Dysdera

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Dysdera
Dysdera fg03.jpg
D. erythrina
Scientific classification
Kingdom: Animalia
Phylum: Arthropoda
Class: Arachnida
Order: Araneae
Suborder: Araneomorphae
Family: Dysderidae
Genus: Dysdera
Latreille, 1804
Species

D. crocata
D. fuscipes
D. mucronata
D. seclusa
D. scabricula
D. vivesi
D. atlantica
D. caeca
D. drescoi
D. lucidipes
D. mauritanica
 hundreds more (check the dutch (nederlands) version for a more complete list)

Diversity
237 species

Dysdera is a genus of spiders from the family Dysderidae, with more than 200 species. They occur mostly in Eurasia from Central Asia to Spain, extending into northern Africa (e.g. Morocco, Egypt, Ethiopia). However, at least two species occur in South America (D. solers in Colombia (possibly a relict species from the post-miocene era) and D. magna in Brazil and Uruguay, they are also very common in the central area of Chile), and several species are found on smaller islands, like the Canary Islands. D. crocata is the only cosmopolitan species of the whole family.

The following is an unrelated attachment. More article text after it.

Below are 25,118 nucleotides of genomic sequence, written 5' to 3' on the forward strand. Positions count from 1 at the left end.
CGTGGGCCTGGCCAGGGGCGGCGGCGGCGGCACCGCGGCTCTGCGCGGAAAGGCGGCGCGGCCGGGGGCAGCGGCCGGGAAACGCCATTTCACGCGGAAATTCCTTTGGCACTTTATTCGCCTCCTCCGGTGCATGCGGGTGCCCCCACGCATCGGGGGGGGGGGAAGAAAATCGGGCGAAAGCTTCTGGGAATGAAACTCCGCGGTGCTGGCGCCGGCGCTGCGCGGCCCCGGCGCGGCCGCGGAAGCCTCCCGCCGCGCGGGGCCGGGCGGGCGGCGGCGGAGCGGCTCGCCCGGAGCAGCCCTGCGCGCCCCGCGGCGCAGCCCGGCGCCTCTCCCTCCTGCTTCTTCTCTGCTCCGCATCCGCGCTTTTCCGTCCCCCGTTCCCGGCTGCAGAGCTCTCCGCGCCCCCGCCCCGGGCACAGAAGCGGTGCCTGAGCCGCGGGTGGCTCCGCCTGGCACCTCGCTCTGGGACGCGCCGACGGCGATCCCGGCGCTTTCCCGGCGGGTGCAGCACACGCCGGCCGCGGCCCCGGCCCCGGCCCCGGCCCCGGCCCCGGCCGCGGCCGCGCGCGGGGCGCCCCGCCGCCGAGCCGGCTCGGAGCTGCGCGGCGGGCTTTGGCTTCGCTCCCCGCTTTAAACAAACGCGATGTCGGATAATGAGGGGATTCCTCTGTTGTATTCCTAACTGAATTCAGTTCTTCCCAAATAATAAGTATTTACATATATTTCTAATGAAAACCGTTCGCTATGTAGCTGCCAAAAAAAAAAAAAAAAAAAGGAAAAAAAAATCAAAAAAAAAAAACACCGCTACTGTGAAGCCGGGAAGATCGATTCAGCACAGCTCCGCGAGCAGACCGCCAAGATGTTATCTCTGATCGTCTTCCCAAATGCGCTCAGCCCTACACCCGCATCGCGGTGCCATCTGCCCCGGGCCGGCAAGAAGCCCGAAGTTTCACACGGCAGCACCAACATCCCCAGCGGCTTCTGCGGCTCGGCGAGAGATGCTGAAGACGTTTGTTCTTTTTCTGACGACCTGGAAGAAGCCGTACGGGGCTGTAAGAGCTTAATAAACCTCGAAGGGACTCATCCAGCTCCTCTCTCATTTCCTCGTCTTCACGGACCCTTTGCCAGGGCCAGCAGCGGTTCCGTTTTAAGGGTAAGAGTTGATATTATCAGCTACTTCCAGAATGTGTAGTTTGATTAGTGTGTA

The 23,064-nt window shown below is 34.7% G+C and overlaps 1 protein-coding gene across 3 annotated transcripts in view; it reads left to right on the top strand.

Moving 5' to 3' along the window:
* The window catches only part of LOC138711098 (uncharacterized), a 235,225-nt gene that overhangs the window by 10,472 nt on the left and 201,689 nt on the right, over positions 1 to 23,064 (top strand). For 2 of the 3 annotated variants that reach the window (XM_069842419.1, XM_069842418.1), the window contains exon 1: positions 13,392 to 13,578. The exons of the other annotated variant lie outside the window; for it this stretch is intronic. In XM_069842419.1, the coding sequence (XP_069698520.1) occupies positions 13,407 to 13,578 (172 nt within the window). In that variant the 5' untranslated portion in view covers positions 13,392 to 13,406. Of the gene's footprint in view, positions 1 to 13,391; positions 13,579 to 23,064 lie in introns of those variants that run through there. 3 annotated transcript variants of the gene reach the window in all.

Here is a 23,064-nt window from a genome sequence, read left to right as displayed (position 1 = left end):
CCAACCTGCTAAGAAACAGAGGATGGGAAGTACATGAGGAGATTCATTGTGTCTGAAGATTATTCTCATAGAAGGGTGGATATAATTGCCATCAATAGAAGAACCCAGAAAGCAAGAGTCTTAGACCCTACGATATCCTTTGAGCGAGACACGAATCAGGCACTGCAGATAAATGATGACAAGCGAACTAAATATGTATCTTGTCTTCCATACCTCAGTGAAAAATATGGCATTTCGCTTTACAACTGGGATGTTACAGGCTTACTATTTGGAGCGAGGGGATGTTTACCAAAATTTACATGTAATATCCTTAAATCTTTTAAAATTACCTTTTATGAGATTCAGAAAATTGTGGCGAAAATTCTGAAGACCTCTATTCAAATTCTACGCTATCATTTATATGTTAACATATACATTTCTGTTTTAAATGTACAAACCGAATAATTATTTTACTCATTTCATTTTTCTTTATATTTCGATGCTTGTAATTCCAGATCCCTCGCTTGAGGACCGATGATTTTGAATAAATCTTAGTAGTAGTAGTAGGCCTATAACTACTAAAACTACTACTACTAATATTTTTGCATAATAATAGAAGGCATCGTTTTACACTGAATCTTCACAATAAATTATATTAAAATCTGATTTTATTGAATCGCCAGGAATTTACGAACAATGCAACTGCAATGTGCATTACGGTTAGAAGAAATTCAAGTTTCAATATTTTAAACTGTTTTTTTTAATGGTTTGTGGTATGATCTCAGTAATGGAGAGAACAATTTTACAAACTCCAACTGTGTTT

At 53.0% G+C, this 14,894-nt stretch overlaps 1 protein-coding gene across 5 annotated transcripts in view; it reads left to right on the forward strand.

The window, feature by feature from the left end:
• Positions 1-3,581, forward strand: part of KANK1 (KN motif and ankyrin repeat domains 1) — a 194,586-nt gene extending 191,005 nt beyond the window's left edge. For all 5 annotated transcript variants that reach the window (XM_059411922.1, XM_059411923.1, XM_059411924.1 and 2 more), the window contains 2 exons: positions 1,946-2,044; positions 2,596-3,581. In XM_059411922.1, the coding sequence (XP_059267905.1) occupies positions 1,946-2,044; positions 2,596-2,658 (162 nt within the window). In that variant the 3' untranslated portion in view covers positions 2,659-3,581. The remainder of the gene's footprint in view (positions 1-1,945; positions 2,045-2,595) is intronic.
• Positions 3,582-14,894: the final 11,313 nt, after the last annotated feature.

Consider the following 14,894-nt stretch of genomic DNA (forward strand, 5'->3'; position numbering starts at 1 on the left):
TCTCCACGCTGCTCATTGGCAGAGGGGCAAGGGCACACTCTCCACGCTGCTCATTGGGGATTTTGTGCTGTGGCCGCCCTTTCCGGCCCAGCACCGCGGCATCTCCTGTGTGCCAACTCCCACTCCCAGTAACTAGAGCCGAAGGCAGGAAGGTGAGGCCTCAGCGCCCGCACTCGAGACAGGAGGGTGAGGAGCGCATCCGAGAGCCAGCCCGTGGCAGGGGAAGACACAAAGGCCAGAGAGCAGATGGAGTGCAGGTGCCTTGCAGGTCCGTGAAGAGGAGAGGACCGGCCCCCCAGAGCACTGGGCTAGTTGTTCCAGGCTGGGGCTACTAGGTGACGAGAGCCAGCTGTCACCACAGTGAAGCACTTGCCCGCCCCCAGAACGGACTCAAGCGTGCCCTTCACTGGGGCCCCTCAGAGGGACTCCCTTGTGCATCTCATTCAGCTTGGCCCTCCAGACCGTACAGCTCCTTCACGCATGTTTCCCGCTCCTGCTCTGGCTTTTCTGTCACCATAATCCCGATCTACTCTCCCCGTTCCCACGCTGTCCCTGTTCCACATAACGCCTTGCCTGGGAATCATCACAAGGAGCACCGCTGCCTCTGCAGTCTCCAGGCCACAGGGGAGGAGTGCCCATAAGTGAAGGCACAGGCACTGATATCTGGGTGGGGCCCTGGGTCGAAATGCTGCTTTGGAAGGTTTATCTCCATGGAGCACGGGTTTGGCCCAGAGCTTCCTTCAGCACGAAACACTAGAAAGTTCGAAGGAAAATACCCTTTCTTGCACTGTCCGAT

Description[edit]

These mostly Mediterranean spiders are primarily nocturnal running hunter spiders. They spend the day in silk cocoons under stones or bark. Some species always live in caves, others do so from time to time. D. unguimannis is considered the most remarkable case of troglomorphism (adaptation to cave life) in the Dysdera genus.

Radiation in the Canary Islands[edit]

The Canary Islands are from 22 million years (Fuerteventura) to 0.8 million years (El Hierro) old. 43 endemic species of Dysdera are found on the volcanic archipelago of the Canary Islands, 100 km off the northwestern coast of Africa. 36 of these species probably descended from a single ancestor; in total two to four colonization events are assumed. This probably happened by rafting, or even more likely by transport on floating islands, for Dysdera is not known to use ballooning. D. lancerotensis is the only species where an independent origin from continental ancestors is unquestionable; it was originally described as a subspecies of D. crocata. While some of the remaining Macaronesian archipelagos have been colonized from the Canaries, the Azores have been independently colonized from the continent.

The radiation of Dysdera is surpassed on the Canary Islands by the snail genus Napaeus (Stylommatophora: Enidae) with more than 50 endemic species, the millipede genus Dolichoiulus (Julidae) with 46, and the beetle genera Attalus (Malachiidae) with 51 and Laparocerus (Curculionidae) with 68 endemic species.

References[edit]